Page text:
It seems like a contradiction in terms but the fact is that while young people in a number of countries face high levels of unemployment, more than a quarter of European employers are struggling to fill vacancies at the same time.
New research from McKinsey management consultants claims there is a skills gap between the needs of employers and the “over-optimistic” view that education providers are taking when it comes to work skills.
‘Education to Employment: Getting Europe’s Youth into Work’ examined the recruiting difficulties faced by employers in eight major European economies, including France, Italy, Germany, Spain and the UK, as well as the reasons why many young Europeans struggle to find work.
The study, which surveyed 5,300 young people, 2,600 employers and 700 education providers, found a skills shortage was causing “major business problems” for 33% of the employers surveyed and that 27% of employers have vacant “entry level” positions. McKinsey director Mona Mourshed said the situation presented a “profound challenge for Europe”.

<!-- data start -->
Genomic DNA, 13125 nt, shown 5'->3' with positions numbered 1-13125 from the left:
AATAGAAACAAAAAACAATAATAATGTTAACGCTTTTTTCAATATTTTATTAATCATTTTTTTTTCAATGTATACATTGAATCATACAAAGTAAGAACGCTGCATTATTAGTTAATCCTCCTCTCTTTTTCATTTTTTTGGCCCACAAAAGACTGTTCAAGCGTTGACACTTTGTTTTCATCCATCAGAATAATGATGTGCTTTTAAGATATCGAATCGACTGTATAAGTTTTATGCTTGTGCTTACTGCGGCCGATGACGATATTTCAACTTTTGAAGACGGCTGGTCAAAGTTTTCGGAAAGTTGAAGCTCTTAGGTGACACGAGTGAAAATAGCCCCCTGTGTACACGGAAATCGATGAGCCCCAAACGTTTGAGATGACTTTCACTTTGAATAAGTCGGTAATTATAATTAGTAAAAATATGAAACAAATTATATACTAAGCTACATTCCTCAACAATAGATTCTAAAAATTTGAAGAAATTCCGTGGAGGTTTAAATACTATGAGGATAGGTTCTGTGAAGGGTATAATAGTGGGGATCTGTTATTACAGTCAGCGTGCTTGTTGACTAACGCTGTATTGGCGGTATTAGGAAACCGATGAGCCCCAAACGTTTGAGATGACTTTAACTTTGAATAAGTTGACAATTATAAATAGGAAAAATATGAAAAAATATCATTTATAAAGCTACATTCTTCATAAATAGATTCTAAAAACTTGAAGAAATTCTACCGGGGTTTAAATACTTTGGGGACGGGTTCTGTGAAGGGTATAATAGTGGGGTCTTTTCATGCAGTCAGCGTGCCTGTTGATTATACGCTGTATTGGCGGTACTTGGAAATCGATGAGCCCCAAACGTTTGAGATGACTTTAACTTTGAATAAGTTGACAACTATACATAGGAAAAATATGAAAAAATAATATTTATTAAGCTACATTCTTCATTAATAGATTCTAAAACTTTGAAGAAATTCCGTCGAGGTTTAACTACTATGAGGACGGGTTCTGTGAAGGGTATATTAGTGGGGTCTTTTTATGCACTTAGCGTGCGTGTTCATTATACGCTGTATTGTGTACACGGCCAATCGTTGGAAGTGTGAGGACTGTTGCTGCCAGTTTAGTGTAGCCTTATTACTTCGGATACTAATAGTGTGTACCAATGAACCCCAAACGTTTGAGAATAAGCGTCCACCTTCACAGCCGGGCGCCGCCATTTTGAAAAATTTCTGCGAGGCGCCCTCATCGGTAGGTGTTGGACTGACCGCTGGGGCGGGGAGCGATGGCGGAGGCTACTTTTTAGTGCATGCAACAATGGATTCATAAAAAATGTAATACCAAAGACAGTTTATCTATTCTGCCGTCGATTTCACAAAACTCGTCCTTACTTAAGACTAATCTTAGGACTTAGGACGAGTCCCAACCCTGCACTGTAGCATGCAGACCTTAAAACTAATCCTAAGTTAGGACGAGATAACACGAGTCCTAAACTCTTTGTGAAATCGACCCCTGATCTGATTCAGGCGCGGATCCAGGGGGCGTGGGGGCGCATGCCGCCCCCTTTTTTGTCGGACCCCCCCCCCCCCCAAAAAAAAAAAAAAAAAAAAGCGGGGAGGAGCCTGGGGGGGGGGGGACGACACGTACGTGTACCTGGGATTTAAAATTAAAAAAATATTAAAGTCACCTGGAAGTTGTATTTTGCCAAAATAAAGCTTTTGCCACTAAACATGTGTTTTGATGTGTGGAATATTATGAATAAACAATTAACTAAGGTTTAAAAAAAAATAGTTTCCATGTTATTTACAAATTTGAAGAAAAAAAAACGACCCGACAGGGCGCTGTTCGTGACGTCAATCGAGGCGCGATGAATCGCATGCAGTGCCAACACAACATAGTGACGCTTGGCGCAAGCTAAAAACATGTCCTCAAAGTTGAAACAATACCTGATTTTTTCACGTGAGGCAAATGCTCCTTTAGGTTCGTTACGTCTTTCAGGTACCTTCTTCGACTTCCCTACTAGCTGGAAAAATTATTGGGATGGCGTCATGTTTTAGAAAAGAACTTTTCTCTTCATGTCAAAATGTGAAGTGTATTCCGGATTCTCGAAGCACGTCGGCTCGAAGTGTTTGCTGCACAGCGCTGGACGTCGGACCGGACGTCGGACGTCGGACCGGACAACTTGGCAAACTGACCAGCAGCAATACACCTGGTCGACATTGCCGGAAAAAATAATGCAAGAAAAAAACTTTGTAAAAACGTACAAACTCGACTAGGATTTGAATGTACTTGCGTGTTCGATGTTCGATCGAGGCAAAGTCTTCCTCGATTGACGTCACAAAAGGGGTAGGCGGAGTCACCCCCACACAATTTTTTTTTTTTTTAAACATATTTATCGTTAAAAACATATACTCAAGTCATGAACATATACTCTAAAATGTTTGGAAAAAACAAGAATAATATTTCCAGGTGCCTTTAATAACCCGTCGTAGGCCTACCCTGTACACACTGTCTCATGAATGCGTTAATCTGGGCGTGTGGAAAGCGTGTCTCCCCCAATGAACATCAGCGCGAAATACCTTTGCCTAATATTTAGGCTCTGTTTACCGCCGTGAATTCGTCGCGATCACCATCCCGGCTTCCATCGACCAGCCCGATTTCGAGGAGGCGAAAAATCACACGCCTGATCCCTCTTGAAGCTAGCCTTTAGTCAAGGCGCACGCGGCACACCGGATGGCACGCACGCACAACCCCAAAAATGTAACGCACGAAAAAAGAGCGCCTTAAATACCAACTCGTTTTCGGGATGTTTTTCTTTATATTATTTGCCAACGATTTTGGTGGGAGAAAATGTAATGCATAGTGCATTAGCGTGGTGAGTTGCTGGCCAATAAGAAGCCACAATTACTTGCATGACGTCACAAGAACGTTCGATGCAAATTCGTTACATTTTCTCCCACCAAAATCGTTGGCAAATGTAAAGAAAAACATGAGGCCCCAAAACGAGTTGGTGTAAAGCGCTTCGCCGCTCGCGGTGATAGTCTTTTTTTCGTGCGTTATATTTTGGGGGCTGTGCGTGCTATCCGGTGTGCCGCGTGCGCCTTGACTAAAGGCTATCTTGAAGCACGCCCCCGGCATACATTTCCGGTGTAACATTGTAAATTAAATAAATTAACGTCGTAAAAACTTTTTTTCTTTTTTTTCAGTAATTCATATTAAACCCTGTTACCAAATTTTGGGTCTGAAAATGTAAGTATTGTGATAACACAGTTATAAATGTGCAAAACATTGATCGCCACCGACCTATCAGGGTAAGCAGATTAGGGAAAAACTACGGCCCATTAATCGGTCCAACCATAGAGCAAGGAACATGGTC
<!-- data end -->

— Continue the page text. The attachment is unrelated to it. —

Declaring a “crisis level” of youth unemployment in the European Union where there are currently 5.6 million people up to the age of 25 without jobs, the study calls for a better alignment between the worlds of education and employment.
Only 35% of employers thought that young people were being equipped with adequate skills for work, but 74% of the education providers surveyed had confidence in the relevance of what they are teaching.
Androulla Vassiliou, European Commissioner for Education and Youth, commented: “In Europe the mismatch between what our education systems are delivering and the needs of employers is resulting in a serious skills shortage and damaging the aspirations of Europe’s young people and, ultimately, our future prosperity.”
Ms Vassiliou said the research “could not be more timely” but added that the European Union was “committed to playing its part” by providing funding for training projects.
“The report has a clear message. Policymakers, educators and business must all break out of their silos and work together more closely to avert what is a growing crisis,” she concluded.
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